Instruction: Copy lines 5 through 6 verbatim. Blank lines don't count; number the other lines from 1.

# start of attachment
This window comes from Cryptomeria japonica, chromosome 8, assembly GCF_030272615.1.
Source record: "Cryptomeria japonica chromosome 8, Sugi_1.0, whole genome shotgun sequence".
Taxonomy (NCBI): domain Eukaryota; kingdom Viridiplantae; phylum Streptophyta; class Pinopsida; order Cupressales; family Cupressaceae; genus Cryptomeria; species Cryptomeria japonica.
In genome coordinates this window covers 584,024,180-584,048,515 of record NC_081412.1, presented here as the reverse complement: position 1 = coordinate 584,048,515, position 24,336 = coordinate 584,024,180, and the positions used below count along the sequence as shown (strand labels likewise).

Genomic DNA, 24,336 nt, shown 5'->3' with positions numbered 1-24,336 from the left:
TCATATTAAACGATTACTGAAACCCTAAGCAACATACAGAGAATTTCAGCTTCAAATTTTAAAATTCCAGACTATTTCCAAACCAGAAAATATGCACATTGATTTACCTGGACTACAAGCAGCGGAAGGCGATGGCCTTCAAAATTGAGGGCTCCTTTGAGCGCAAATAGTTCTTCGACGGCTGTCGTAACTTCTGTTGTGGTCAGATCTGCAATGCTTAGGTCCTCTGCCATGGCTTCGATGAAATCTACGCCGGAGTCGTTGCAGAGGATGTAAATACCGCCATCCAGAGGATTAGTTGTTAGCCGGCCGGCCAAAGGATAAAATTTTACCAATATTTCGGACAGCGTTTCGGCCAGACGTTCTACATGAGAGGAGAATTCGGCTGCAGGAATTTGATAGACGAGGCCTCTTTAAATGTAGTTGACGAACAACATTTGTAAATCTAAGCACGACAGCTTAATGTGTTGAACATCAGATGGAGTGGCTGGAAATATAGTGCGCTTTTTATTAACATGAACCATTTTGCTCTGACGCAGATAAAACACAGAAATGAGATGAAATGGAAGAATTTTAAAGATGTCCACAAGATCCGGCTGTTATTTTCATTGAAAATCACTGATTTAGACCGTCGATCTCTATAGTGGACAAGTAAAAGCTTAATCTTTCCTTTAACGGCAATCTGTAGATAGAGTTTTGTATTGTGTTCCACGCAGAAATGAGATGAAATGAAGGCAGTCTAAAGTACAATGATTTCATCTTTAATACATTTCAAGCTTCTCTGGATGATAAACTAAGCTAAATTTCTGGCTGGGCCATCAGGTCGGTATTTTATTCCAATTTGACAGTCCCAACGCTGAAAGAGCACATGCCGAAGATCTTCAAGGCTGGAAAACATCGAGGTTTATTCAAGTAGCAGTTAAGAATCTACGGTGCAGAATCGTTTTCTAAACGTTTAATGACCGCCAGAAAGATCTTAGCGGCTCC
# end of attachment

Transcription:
Genomic DNA, 24,336 nt, shown 5'->3' with positions numbered 1-24,336 from the left:
TCATATTAAACGATTACTGAAACCCTAAGCAACATACAGAGAATTTCAGCTTCAAATTTTAAAATTCCAGACTATTTCCAAACCAGAAAATATGCACATTGATTTACCTGGACTACAAGCAGCGGAAGGCGATGGCCTTCAAAATTGAGGGCTCCTTTGAGCGCAAATAGTTCTTCGACGGCTGTCGTAACTTCTGTTGTGGTCAGATCTGCAATGCTTAGGTCCTCTGCCATGGCTTCGATGAAATCTACGCCGGAGTCGTTGCAGAGGATGTAAATACCGCCATCCAGAGGATTAGTTGTTAGCCGGCCGGCCAAAGGATAAAATTTTACCAATATTTCGGACAGCGTTTCGGCCAGACGTTCTACATGAGAGGAGAATTCGGCTGCAGGAATTTGATAGACGAGGCCTCTTTAAATGTAGTTGACGAACAACATTTGTAAATCTAAGCACGACAGCTTAATGTGTTGAACATCAGATGGAGTGGCTGGAAATATAGTGCGCTTTTTATTAACATGAACCATTTTGCTCTGACGCAGATAAAACACAGAAATGAGATGAAATGGAAGAATTTTAAAGATGTCCACAAGATCCGGCTGTTATTTTCATTGAAAATCACTGATTTAGACCGTCGATCTCTATAGTGGACAAGTAAAAGCTTAATCTTTCCTTTAACGGCAATCTGTAGATAGAGTTTTGTATTGTGTTCCACGCAGAAATGAGATGAAATGAAGGCAGTCTAAAGTACAATGATTTCATCTTTAATACATTTCAAGCTTCTCTGGATGATAAACTAAGCTAAATTTCTGGCTGGGCCATCAGGTCGGTATTTTATTCCAATTTGACAGTCCCAACGCTGAAAGAGCACATGCCGAAGATCTTCAAGGCTGGAAAACATCGAGGTTTATTCAAGTAGCAGTTAAGAATCTACGGTGCAGAATCGTTTTCTAAACGTTTAATGACCGCCAGAAAGATCTTAGCGGCTCC